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tva
tva  11307 forum posts
4 Apr 2003 - 8:07 PM

Surfing on the net tonight, came across the following story. A news photographer working for the LA times filed a composite picture on the war in Iraq. He was subsequently fired when it was discovered. See luminous-landscape/essays/fake for the story and the pictures.
Now in this digital age I manipulate my own images and even submit them in competion. However I was horrified to know that a manipulated photo had been shown on a newspaper front page as true news. If it becomes a regular occurence, who can we trust.
What do the panel think of the moral and ethical implications of this?
Terry

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4 Apr 2003 - 8:07 PM

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User_Removed
4 Apr 2003 - 8:54 PM

Hi Terry

This story has been around for a couple of days now. It obviously has serious implications hence the action taken by the LA Times although in this particular instance, the truth of the story was not altered. The change was made to make a more exciting picture. The principal holds true however that a picture cannot be altered when you are trying to depict an actual event (mind you, telling the truth has never been an issue with most Journalists just photographers it seems)

If anyone is interested in the photographs, you can see them by clicking here
Barrie

J-P
J-P  11396 forum posts
4 Apr 2003 - 9:28 PM

Very interesting, and thanks for the link Barrie. The tone and message of the new photo is quite different. It could open the door for all sorts of manipulated truths - bigger brighter explosions, more/less dead bodies.

Perhaps sacking him was a bit harsh, but in principle I'm with the LA Times. Compared with some of the lies and misinformation we're being told by our leaders, I think a slap on wrist would have been enough.

SuziBlue
SuziBlue  1116195 forum posts Scotland10 Constructive Critique Points
6 Apr 2003 - 7:42 PM

Hmmmm I'm with the LA Times too. It possibly was harsh to sack the photographer although with the current all-time low world opinion of certain US TV news channels with their war-happy TV coverage it was possibly an attempt to use the event to show that some US media have some scruples - and to try and set a precedent for other US media outlets. Just a thought. Possibly too hopeful.

War documentary is obscene and disturbing enough without attempts to make it more media-juicy. To my mind the war photojournalists / correspondents with the highest integrity are those who tell it like it is. No frills. No souped-up war rhetoric whether that's in words or pictures. They feel their job is a kind of privilege. To see people killed and maimed and to see the effects on families and communities is a dreadful thing and they tell these people's stories truthfully, with compassion and respect. No tweaking to up the ratings.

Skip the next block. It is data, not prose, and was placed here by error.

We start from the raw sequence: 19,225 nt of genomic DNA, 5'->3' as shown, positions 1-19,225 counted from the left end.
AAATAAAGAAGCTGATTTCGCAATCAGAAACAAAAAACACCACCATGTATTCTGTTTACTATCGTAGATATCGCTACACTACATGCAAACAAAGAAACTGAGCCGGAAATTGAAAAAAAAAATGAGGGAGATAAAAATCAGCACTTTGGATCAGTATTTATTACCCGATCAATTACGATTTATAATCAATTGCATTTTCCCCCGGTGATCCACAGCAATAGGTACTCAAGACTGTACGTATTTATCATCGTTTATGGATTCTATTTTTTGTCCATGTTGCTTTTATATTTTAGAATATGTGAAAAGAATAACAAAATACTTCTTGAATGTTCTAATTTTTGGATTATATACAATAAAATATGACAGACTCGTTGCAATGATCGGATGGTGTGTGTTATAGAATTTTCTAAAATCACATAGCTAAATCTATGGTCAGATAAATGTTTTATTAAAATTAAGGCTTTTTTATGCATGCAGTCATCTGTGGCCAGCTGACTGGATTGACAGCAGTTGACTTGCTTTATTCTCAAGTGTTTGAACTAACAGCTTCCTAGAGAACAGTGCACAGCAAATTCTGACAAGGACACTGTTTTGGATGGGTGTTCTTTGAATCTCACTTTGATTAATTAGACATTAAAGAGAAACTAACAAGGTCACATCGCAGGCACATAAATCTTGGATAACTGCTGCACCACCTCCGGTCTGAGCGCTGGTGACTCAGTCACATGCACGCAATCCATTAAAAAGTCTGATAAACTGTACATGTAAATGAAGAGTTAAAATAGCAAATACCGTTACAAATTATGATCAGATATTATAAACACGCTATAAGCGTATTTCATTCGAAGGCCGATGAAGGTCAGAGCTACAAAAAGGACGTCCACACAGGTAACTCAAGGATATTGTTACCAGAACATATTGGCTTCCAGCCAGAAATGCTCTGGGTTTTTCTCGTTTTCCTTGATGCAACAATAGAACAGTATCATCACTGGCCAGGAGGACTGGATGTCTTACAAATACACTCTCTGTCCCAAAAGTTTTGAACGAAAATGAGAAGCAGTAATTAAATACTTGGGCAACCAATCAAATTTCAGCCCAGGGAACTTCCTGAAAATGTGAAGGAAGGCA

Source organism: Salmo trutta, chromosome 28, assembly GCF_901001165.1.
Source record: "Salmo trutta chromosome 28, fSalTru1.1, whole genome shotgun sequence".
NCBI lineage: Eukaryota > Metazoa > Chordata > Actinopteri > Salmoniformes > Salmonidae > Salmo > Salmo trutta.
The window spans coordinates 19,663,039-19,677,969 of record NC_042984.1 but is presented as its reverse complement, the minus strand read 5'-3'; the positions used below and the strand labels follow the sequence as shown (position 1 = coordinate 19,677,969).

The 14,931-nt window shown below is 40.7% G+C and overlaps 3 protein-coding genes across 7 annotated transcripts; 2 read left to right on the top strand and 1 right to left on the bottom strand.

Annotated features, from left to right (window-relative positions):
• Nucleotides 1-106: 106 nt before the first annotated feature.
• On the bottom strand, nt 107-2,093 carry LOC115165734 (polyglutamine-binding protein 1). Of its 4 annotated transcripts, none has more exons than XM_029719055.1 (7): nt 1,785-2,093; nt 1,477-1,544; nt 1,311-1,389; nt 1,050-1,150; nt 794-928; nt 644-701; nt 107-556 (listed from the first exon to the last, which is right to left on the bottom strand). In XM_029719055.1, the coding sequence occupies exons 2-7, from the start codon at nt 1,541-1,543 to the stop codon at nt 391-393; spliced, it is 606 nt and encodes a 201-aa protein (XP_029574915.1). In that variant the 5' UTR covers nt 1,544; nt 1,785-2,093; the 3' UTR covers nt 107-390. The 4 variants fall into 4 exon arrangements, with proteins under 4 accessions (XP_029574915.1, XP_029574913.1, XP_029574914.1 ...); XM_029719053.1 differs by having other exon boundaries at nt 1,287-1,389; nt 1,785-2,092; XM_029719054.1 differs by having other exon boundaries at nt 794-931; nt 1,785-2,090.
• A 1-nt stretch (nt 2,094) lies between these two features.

ella
ella  1143 forum posts
8 Apr 2003 - 11:05 PM

The whole media / iraq thing is making me very angry. We unfortunately lost several of my husbands colleagues and friends in the recent helicopter crash off HMS Ark Royal, and following the event journalists and cameras were everywhere. I understand that they have a job to do, but invading privacy when there is so much emotion and grief was terrible. I even had a journalist contact my mother to see if she could get the names of those killed from me!

Also, I turned on the TV as my children were in the room (aged 4 and 2) in the afternoon recently to be faced with blood splattering all over a camera and dead / dying people strewn around. This would not be allowed on TV at this time if it were fiction, and is not suitable for TV during a family viewing time. I was horrified.

User_Removed
9 Apr 2003 - 11:45 AM

I know we are venturing a bit off topic however...

There is a terrible irony here isn't there. As a species, we are so news hungry and the newshounds of all nations are just satisfying that hunger. Today the news has come of journalists being killed by a US tank shell. What on earth are the jounalists doing on a battleground. If this was WWII Germany, they would have been locked up or shot as spies. If they get injured or killed on the battlefield then it has to be accepted as one of the terrible things that happen during a war (I am not getting into the rights or wrongs of this particular conflict).

It reminds me of all the furore over that doyen of the press and master manipulator Diana, Princess of Wales, both before and after her death. Public ourage at the behaviour of the photographers that allegedly led to the 'accident' that caused her death was immense and yet you have to ask why were they photographing her? Because Joe Public snapped up pictures of her and papers/magazines carrying pictures of her by the million.